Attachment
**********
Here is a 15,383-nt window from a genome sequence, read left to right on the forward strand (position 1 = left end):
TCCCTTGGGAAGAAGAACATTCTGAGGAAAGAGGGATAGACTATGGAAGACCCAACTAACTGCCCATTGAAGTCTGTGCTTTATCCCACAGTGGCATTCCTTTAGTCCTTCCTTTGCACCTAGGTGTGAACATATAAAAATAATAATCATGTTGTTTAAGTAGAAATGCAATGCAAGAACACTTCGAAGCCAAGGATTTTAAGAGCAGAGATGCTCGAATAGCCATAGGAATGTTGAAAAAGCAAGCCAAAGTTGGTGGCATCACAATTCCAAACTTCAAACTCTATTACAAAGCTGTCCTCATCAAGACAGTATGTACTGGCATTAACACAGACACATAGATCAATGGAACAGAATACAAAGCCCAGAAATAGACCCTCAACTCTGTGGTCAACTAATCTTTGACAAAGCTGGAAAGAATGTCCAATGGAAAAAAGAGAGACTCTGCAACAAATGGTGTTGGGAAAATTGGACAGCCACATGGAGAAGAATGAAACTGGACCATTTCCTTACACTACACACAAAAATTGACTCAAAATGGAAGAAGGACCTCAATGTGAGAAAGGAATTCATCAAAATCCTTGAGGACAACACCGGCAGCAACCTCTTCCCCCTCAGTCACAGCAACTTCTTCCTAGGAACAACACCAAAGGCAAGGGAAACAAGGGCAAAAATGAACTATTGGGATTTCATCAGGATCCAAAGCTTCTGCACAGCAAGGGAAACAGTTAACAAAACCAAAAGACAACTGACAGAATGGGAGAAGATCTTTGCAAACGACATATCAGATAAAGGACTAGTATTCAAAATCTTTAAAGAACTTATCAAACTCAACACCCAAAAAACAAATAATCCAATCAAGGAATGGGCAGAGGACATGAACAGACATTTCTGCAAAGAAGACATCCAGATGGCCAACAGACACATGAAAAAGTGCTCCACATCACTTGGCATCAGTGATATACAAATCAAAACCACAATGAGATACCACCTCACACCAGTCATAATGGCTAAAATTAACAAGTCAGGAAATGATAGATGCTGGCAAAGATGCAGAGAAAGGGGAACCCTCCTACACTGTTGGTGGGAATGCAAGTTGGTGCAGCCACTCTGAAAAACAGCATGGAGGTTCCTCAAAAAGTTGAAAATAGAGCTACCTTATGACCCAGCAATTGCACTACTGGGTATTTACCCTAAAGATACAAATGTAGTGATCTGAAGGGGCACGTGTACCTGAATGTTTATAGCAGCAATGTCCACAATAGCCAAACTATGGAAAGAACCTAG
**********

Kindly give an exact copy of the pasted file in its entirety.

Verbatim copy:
Here is a 15,383-nt window from a genome sequence, read left to right on the forward strand (position 1 = left end):
TCCCTTGGGAAGAAGAACATTCTGAGGAAAGAGGGATAGACTATGGAAGACCCAACTAACTGCCCATTGAAGTCTGTGCTTTATCCCACAGTGGCATTCCTTTAGTCCTTCCTTTGCACCTAGGTGTGAACATATAAAAATAATAATCATGTTGTTTAAGTAGAAATGCAATGCAAGAACACTTCGAAGCCAAGGATTTTAAGAGCAGAGATGCTCGAATAGCCATAGGAATGTTGAAAAAGCAAGCCAAAGTTGGTGGCATCACAATTCCAAACTTCAAACTCTATTACAAAGCTGTCCTCATCAAGACAGTATGTACTGGCATTAACACAGACACATAGATCAATGGAACAGAATACAAAGCCCAGAAATAGACCCTCAACTCTGTGGTCAACTAATCTTTGACAAAGCTGGAAAGAATGTCCAATGGAAAAAAGAGAGACTCTGCAACAAATGGTGTTGGGAAAATTGGACAGCCACATGGAGAAGAATGAAACTGGACCATTTCCTTACACTACACACAAAAATTGACTCAAAATGGAAGAAGGACCTCAATGTGAGAAAGGAATTCATCAAAATCCTTGAGGACAACACCGGCAGCAACCTCTTCCCCCTCAGTCACAGCAACTTCTTCCTAGGAACAACACCAAAGGCAAGGGAAACAAGGGCAAAAATGAACTATTGGGATTTCATCAGGATCCAAAGCTTCTGCACAGCAAGGGAAACAGTTAACAAAACCAAAAGACAACTGACAGAATGGGAGAAGATCTTTGCAAACGACATATCAGATAAAGGACTAGTATTCAAAATCTTTAAAGAACTTATCAAACTCAACACCCAAAAAACAAATAATCCAATCAAGGAATGGGCAGAGGACATGAACAGACATTTCTGCAAAGAAGACATCCAGATGGCCAACAGACACATGAAAAAGTGCTCCACATCACTTGGCATCAGTGATATACAAATCAAAACCACAATGAGATACCACCTCACACCAGTCATAATGGCTAAAATTAACAAGTCAGGAAATGATAGATGCTGGCAAAGATGCAGAGAAAGGGGAACCCTCCTACACTGTTGGTGGGAATGCAAGTTGGTGCAGCCACTCTGAAAAACAGCATGGAGGTTCCTCAAAAAGTTGAAAATAGAGCTACCTTATGACCCAGCAATTGCACTACTGGGTATTTACCCTAAAGATACAAATGTAGTGATCTGAAGGGGCACGTGTACCTGAATGTTTATAGCAGCAATGTCCACAATAGCCAAACTATGGAAAGAACCTAG